I log onto Facebook at least five days a week. It's the only place I can go to find out what my Aunt Gladys cooked for dinner last night in Toledo. Otherwise, I'd have to call Aunt Gladys and ask her what she had for dinner, which would be awkward since we haven't spoken since, well, ever. In fact, I'm not 100 percent certain we're related, especially since she keeps asking me when I'm getting out of the Coast Guard.
Facebook is great in that you can keep in touch with family and old friends that in past eras would have disappeared into unreachable parts of your brain, like behind the Hippopotamus Campus. We don't even really need high school reunions anymore, because we already know who got fat, who found Jesus and who lost their hair. What would be the point of actually getting together?
Once I see what Aunt Gladys cooked for dinner, I see what my right-wing uncles are saying about Obama and what creepy animal my left-wing friends want me to save. Then I make sure no one tagged me in an unflattering photo, which would pretty much be any photo of me. I've yet to see a pic of me and think, "Dang, I look good!" If I did, I would be a selfie-snapping machine.
And, lastly, I look at the right-hand column to see whose birthday it is so I can put one of 395 obligatory "happy birthday" messages on someone's wall, or page, or timeline, or whatever the heck you call them these days.
On my birthday, I only got a few "happy birthdays." It's not that most folks don't care. Well, it's not just that most folks don't care. The main reason I get so few is that I've hidden my birthdate from my page. It's not because I don't want folks to know my age -- 29, by the way -- but more that I don't want 400 "happy birthdays" from the Aunt Gladyses of the world.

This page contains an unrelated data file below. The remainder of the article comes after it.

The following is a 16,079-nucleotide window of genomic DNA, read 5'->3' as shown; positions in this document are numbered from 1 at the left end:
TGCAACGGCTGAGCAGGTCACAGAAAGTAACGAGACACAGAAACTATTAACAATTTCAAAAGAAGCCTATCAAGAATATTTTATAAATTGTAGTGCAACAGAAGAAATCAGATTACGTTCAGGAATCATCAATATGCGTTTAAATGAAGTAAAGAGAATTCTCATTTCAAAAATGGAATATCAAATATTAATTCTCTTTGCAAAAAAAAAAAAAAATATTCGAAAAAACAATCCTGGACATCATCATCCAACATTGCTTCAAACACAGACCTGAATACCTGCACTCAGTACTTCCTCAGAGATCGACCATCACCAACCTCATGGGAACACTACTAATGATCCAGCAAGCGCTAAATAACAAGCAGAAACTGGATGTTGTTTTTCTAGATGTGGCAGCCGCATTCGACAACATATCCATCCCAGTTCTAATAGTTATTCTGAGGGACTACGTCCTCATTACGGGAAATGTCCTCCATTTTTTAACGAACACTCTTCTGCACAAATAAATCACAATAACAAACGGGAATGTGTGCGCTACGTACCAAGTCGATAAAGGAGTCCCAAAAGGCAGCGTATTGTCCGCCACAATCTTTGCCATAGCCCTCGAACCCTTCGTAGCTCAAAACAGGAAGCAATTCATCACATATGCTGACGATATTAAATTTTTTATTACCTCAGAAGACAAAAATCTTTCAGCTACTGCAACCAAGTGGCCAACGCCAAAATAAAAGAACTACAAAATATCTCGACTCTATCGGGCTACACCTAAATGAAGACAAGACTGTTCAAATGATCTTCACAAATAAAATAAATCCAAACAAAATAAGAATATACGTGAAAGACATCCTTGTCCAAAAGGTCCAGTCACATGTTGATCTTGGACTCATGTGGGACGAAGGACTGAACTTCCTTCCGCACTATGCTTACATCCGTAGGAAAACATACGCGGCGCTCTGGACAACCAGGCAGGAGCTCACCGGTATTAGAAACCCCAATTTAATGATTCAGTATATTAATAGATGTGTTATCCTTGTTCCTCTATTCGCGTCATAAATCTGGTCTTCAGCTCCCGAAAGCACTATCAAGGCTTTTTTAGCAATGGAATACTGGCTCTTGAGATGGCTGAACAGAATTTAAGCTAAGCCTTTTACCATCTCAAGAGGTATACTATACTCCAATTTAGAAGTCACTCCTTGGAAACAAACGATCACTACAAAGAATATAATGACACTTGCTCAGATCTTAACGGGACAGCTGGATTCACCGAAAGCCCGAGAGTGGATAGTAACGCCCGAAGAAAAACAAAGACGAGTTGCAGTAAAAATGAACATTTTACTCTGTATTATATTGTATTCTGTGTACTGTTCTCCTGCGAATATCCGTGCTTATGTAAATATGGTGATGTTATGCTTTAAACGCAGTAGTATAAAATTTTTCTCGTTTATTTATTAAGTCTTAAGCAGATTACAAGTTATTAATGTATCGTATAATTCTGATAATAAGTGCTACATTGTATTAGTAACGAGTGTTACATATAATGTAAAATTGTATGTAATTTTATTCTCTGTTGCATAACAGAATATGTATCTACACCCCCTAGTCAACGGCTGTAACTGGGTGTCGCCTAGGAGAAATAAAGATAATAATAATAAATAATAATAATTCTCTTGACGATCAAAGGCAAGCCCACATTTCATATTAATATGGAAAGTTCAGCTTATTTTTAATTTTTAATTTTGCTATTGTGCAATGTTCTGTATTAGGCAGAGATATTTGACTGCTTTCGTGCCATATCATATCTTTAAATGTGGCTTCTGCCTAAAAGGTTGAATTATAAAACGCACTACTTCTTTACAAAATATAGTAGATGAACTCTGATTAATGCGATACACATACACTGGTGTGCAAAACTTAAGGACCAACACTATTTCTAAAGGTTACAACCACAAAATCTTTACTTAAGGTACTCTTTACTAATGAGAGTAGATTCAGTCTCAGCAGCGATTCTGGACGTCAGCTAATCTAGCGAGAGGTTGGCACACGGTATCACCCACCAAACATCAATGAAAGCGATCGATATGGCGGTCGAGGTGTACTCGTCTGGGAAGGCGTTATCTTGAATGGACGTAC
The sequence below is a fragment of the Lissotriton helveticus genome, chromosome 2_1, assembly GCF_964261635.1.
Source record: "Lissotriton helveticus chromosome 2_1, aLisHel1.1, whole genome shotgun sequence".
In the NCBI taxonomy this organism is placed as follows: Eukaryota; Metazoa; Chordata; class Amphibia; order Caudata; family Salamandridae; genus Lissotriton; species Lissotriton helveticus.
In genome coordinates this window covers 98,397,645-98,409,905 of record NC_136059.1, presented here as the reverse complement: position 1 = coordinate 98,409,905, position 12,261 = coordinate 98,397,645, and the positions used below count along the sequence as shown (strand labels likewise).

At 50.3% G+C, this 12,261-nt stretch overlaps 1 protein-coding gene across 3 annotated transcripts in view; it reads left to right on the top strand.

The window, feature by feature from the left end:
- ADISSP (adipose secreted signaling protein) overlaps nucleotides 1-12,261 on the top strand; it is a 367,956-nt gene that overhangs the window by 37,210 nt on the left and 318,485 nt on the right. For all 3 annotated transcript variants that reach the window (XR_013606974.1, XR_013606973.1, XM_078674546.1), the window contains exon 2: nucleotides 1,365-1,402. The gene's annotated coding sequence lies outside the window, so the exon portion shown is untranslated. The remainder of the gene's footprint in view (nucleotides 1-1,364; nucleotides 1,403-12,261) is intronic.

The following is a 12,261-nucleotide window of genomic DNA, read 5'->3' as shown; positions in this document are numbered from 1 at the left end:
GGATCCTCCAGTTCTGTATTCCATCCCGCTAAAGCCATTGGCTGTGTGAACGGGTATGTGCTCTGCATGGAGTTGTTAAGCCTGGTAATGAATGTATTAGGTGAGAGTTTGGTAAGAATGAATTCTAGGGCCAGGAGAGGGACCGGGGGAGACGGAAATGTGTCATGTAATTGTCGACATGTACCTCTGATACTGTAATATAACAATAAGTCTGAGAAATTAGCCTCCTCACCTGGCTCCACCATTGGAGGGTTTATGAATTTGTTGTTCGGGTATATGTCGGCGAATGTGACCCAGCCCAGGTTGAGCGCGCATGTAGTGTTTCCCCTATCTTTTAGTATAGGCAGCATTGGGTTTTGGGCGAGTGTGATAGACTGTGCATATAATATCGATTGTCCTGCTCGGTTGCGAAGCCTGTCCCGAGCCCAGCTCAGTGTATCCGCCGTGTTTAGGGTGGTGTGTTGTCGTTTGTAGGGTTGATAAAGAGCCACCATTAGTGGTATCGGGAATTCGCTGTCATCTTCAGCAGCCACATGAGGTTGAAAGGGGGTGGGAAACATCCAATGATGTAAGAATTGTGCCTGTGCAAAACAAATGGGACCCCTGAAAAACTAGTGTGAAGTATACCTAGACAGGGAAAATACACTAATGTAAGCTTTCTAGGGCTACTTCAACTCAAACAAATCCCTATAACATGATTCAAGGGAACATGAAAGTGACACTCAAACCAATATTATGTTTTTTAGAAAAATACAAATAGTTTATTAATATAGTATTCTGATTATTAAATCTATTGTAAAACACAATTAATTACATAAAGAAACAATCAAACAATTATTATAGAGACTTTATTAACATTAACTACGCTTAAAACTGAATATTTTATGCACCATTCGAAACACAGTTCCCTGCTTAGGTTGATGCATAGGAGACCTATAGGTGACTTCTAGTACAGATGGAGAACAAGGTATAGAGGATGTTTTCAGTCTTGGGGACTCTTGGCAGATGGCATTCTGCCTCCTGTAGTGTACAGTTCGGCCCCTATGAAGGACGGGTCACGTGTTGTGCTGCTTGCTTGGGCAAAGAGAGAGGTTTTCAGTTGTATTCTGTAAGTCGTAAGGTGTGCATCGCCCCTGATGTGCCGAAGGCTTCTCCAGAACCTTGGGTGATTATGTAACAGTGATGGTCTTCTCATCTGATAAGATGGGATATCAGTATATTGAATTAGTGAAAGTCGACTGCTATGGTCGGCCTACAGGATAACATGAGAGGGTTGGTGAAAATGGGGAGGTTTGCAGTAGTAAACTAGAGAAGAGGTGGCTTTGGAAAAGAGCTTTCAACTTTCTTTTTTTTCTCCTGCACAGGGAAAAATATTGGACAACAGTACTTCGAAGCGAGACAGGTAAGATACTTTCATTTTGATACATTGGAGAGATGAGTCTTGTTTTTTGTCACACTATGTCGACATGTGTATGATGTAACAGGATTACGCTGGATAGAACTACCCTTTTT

Then, you either have to respond to each one with a "Thanks, Aunt Gladys!" or post the now standard next-day status: "Thanks for all the birthday wishes yesterday! I feel so special!"
Do you really feel special? Well, it depends on the happy birthday message:
If it merely says, "Happy birthday," then they probably don't remember who you are, and you never should have friended those folks in the first place.
If it says, "Happy birthday!" with an exclamation point, that means they know who you are and felt obligated to say something.
If it says, "Happy birthday, Frank!" that means they kinda, sorta like you OK and definitely know who you are -- unless, of course, your name's not Frank.
If it says, "Happy birthday! I hope your day is special and full of love," it means that the person posting it is a girl.
If it says, "Happy birthday, Chris! Hey, remember that time we went streaking through the flea market, and you tripped over that wagon and busted that smelly lady's shark fetus in a jar? Cost us six bucks but totally worth it!" then you're probably my Cousin Hank. And if the post is a picture of a camel wearing a party hat with the accompanying words "Guess what day it is," then you should poke them. With a sharp stick.
-- Connect with Chris Johnson at Facebook.com/KudzuKidWriting.